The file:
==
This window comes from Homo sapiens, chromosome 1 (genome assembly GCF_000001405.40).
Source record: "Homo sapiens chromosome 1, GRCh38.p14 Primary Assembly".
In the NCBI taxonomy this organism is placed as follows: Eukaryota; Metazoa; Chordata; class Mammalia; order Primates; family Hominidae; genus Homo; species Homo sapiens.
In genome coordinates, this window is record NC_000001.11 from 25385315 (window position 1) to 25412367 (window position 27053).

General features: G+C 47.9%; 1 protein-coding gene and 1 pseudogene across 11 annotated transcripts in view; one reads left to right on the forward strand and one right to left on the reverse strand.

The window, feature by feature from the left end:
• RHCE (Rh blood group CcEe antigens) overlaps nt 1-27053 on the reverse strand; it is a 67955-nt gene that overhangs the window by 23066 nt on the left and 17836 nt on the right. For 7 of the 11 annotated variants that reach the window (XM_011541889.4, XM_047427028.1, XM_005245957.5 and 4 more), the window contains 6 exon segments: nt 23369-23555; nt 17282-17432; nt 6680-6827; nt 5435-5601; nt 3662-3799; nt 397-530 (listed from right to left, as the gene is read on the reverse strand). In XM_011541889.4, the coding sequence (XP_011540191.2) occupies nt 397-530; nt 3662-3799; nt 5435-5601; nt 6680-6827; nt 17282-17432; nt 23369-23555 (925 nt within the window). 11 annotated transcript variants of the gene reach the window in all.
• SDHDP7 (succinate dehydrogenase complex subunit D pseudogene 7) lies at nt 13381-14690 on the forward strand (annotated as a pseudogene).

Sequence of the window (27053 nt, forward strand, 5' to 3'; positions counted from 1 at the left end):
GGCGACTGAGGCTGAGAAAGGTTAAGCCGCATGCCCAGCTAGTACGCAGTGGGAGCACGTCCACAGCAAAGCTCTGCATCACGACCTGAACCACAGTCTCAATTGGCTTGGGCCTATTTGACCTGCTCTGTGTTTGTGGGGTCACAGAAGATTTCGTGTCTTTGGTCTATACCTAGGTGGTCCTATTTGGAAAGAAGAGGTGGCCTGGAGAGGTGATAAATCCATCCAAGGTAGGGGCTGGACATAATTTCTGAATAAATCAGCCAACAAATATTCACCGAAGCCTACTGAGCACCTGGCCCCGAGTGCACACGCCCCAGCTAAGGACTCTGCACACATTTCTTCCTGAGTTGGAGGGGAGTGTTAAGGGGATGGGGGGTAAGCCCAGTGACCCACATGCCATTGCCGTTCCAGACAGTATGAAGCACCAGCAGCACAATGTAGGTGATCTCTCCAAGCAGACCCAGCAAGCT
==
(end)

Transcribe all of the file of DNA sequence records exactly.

This window comes from Homo sapiens, chromosome 1 (genome assembly GCF_000001405.40).
Source record: "Homo sapiens chromosome 1, GRCh38.p14 Primary Assembly".
In the NCBI taxonomy this organism is placed as follows: Eukaryota; Metazoa; Chordata; class Mammalia; order Primates; family Hominidae; genus Homo; species Homo sapiens.
In genome coordinates, this window is record NC_000001.11 from 25385315 (window position 1) to 25412367 (window position 27053).

General features: G+C 47.9%; 1 protein-coding gene and 1 pseudogene across 11 annotated transcripts in view; one reads left to right on the forward strand and one right to left on the reverse strand.

The window, feature by feature from the left end:
• RHCE (Rh blood group CcEe antigens) overlaps nt 1-27053 on the reverse strand; it is a 67955-nt gene that overhangs the window by 23066 nt on the left and 17836 nt on the right. For 7 of the 11 annotated variants that reach the window (XM_011541889.4, XM_047427028.1, XM_005245957.5 and 4 more), the window contains 6 exon segments: nt 23369-23555; nt 17282-17432; nt 6680-6827; nt 5435-5601; nt 3662-3799; nt 397-530 (listed from right to left, as the gene is read on the reverse strand). In XM_011541889.4, the coding sequence (XP_011540191.2) occupies nt 397-530; nt 3662-3799; nt 5435-5601; nt 6680-6827; nt 17282-17432; nt 23369-23555 (925 nt within the window). 11 annotated transcript variants of the gene reach the window in all.
• SDHDP7 (succinate dehydrogenase complex subunit D pseudogene 7) lies at nt 13381-14690 on the forward strand (annotated as a pseudogene).

Sequence of the window (27053 nt, forward strand, 5' to 3'; positions counted from 1 at the left end):
GGCGACTGAGGCTGAGAAAGGTTAAGCCGCATGCCCAGCTAGTACGCAGTGGGAGCACGTCCACAGCAAAGCTCTGCATCACGACCTGAACCACAGTCTCAATTGGCTTGGGCCTATTTGACCTGCTCTGTGTTTGTGGGGTCACAGAAGATTTCGTGTCTTTGGTCTATACCTAGGTGGTCCTATTTGGAAAGAAGAGGTGGCCTGGAGAGGTGATAAATCCATCCAAGGTAGGGGCTGGACATAATTTCTGAATAAATCAGCCAACAAATATTCACCGAAGCCTACTGAGCACCTGGCCCCGAGTGCACACGCCCCAGCTAAGGACTCTGCACACATTTCTTCCTGAGTTGGAGGGGAGTGTTAAGGGGATGGGGGGTAAGCCCAGTGACCCACATGCCATTGCCGTTCCAGACAGTATGAAGCACCAGCAGCACAATGTAGGTGATCTCTCCAAGCAGACCCAGCAAGCT